On his career now: ďI'm busy all the time. But this great thing has happened to me, and it's a happy accident - it's through no control, or goal, or steering on my part. But after I came out of the makeup, after eight Freddy movies over 20 years, and 'Phantom of the Opera,' which was extensive makeup, and my Stephen King film, which has become kind of a classic now, 'The Mangler' for Tobe Hooper - after all of that, I came out of the makeup and I was acting a lot more. I was doing Disney movies for a while to change my image - family films and then some TV work. But Iím older. I wasnít the Robert Englund that auditioned for Freddy Krueger. And the momentum and the baggage, and the establishment I have as a horror actor and a science fiction actor and fantasy actor has given me - I'm now into these Vincent Price, Klaus Kinski roles, and again these Strother Martin character roles, Warren Oates roles. I don't know if I would have been able to do the Vincent Price parts - the mad scientists, the doctors, the bad daddies, you know, the Klaus Kinski roles, the red herring roles - I donít think I would have been asked to do them had I not toiled in the fields of horror and science fiction over the years. So itís this great gift to my career at this chapter in my life. Iím not sure what I would be doing had I not done [Freddy]. I think I might have been third of fourth billing on a sitcom, like a 'Murphy Brown.' Or maybe I would be Doctor Number Six on some show now that gets a couple of scenes on 'Grayís Anatomy' and occasionally has to say 'Stat!' and 'Lidocaine!' But instead, Iím getting to choose scenery a little bit and Iím getting some interesting roles. And when things get slow for me or my pilots donít sell in L.A., I run over and do a movie in Europe. Because [in] Europe, the horror films and science fiction films are like action movies. They have this huge international audience, because they all speak the language of film, as opposed to the language of a specific popular culture, of a specific country."
On the roles he does today: "Tomorrow I go to work on a little send-up spoof on workaholics for Comedy Central. And Iíve been guest-starring on all the top ten shows in the last year. Iíve been on 'Criminal Minds,' and 'Bones' and 'Hawaii Five-O' just guest-starring on those, doing normal roles. So itís fun for me to do these."
On whether or not he ever regretted becoming Freddy: "No, I've never regretted taking the role or my association with the great Wes Craven, and the success it brought me - both economic and career success. Now, am I somewhat funneled into genre films? Yes, I am. I've done - I think Iím about to do my 77th feature-length film. And I think literally if you added up all my horror movies, it's less than 20. So thereís another 55 films that Iíve done. A couple of those are scifi, some of them are thrillers, some of them are a little bit fantasy. But most of them are just other movies that I've done. And TV movies. The thing I've been telling people that this happy accident for me is the fact that after I got out of the makeup and I got enough baggage and enough reputation I've become like a surrogate Vincent Price, a surrogate Klaus Kinski. A go-to guy for those roles, and somebody has to do that and we donít really have a Cary Grant or a Steve McQueen anymore. But if I can fit into Vincent Price's loafers, or Klaus Kinski's boots a little bit, even if itís a low-budget genre film, which both those gentlemen did a lot of...I'm happy to be that guy."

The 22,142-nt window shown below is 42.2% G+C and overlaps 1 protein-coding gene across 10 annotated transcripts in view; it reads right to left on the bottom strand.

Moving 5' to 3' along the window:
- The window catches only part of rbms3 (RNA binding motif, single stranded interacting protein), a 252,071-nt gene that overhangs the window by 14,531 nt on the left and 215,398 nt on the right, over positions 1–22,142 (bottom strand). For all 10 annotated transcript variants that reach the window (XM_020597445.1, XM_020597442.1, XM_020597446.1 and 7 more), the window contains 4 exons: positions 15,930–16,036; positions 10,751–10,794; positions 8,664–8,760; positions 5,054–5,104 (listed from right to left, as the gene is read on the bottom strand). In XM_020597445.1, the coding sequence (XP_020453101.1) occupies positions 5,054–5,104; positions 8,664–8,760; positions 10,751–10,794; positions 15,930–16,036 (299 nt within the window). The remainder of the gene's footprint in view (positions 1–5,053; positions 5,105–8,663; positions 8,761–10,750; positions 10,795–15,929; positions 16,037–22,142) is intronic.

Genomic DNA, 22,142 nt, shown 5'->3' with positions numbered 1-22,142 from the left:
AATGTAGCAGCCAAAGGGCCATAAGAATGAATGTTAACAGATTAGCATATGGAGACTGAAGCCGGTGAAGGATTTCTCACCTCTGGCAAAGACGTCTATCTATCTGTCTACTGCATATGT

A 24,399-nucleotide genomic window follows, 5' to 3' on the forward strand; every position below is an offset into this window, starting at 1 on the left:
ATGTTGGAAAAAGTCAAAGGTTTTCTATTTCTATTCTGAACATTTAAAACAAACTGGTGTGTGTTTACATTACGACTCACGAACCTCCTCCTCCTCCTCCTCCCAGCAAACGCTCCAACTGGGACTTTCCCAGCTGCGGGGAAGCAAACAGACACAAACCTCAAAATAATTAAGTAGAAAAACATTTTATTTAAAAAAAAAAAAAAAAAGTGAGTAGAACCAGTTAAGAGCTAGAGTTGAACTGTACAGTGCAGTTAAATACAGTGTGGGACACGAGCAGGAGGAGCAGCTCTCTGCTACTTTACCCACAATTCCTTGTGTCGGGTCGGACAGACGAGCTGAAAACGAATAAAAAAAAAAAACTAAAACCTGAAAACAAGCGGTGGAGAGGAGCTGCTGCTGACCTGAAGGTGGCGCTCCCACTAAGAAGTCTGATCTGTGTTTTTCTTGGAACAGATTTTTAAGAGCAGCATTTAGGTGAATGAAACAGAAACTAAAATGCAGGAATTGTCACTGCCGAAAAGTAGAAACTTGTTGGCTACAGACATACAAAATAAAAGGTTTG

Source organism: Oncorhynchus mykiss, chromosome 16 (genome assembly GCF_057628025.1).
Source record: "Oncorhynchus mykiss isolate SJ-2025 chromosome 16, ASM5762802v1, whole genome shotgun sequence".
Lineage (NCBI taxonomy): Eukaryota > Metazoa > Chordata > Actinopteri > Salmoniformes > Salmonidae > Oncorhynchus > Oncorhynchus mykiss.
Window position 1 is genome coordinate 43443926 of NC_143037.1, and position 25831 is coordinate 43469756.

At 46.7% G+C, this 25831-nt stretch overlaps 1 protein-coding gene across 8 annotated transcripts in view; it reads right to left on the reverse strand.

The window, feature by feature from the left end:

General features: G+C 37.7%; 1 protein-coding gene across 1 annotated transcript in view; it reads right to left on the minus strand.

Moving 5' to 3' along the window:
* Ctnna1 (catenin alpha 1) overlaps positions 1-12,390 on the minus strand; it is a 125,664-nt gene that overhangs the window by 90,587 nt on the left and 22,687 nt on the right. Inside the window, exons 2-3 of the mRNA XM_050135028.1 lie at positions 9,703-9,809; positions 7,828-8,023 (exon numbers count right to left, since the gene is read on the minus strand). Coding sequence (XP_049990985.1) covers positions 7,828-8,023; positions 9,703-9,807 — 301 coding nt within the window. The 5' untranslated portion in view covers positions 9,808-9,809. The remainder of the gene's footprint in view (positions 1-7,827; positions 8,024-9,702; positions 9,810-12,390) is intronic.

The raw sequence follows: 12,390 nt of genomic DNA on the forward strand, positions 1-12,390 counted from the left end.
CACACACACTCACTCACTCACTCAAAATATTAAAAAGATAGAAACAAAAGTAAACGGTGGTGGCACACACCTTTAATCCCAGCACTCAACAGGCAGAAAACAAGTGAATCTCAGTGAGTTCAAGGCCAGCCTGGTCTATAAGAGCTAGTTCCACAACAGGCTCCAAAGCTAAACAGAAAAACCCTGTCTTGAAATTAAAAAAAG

On becoming a horror movie icon: "It was a happy accident, but the back end is more interesting. As a child, my godfather was the number one salesman for the publishing house Simon & Schuster, west of the Mississippi. And he had all these free samples, all these great original art pocket book covers of Agatha Christie novels and things. One of the books he had was called Life Magazine Goes to the Movies. It was this giant coffee table book with a red cover. That's all I remember, and my mom and dad would go over to see my godparents and they'd be sitting around the pool with a martini and the barbecue would be going. And I'd go into my uncle's - my godfather's - office, and I'd open this book. And I went right to the horror section. I'm talking like seven years old now, maybe eight. Not a day over eight years of age. And I remember going right to the horror section, and there was a giant photograph of Frankenstein with the little girl whose neck he breaks and throws into the lake after he's played 'she loves me, she loves me not' with the flower. And I loved that photo. And then there was a real sexy photo from 'Daughters of Dracula,' and I think that was...like 1933 or something. I think it was one of the daughters of Dracula in a see-through nightgown, and that intrigued my little eight-year-old hormones, you know. Then I would go back to the silent sectiion of the book. And there were two pages, fold-outs, small photos all in a sequence of all the different makeups that the man of a thousand faces, Lon Chaney, had done. I remember one of them, he had boiled an egg in some vinegar and water, and hard-boiled it and cracked it under cold water, and peeled off the placenta around the egg while and used that milky placenta over his eyeballs to make himself look blind. And I thought, 'Oh my God, the guy invented the first contact lens.'...I kept thinking, 'What a genius.' Now, you have to understand that for years I was this serious actor. I was this snob stage actor. I was doing contemporary theater and anti-Vietnam plays and I was doing Shakespeare and Pinter and George Bernard Shaw and Moliere. So when I finally came back to Hollywood, my hometown, I was kind of a snob. I didnít want to do television. And horror wasnít on my radar then. I was part of the '70s renaissance in Hollywood...and it took me awhile, and I think it was some time after Wes gave me new respect for the horror genre, for me to remember how much I loved horror as a child, and how I watched every episode of 'Chiller' and every episode of 'The Twilight Zone,' and how I loved films like 'Forbidden Planet' and the Hammer films. And I remembered little Saturday matinee movies like 'Horrors of the Black Museum.' And I remembered 'The Angry Red Planet.' And I remembered seeing these films and talking about them with my friends after school and after the Saturday matinee. I had sort of repressed all this - put it on the back burner after all these years of being indoctrinated as a so-called serious actor. So yes, I really was a serious fan boy, in my youth. And Wes taught me to respect it again.'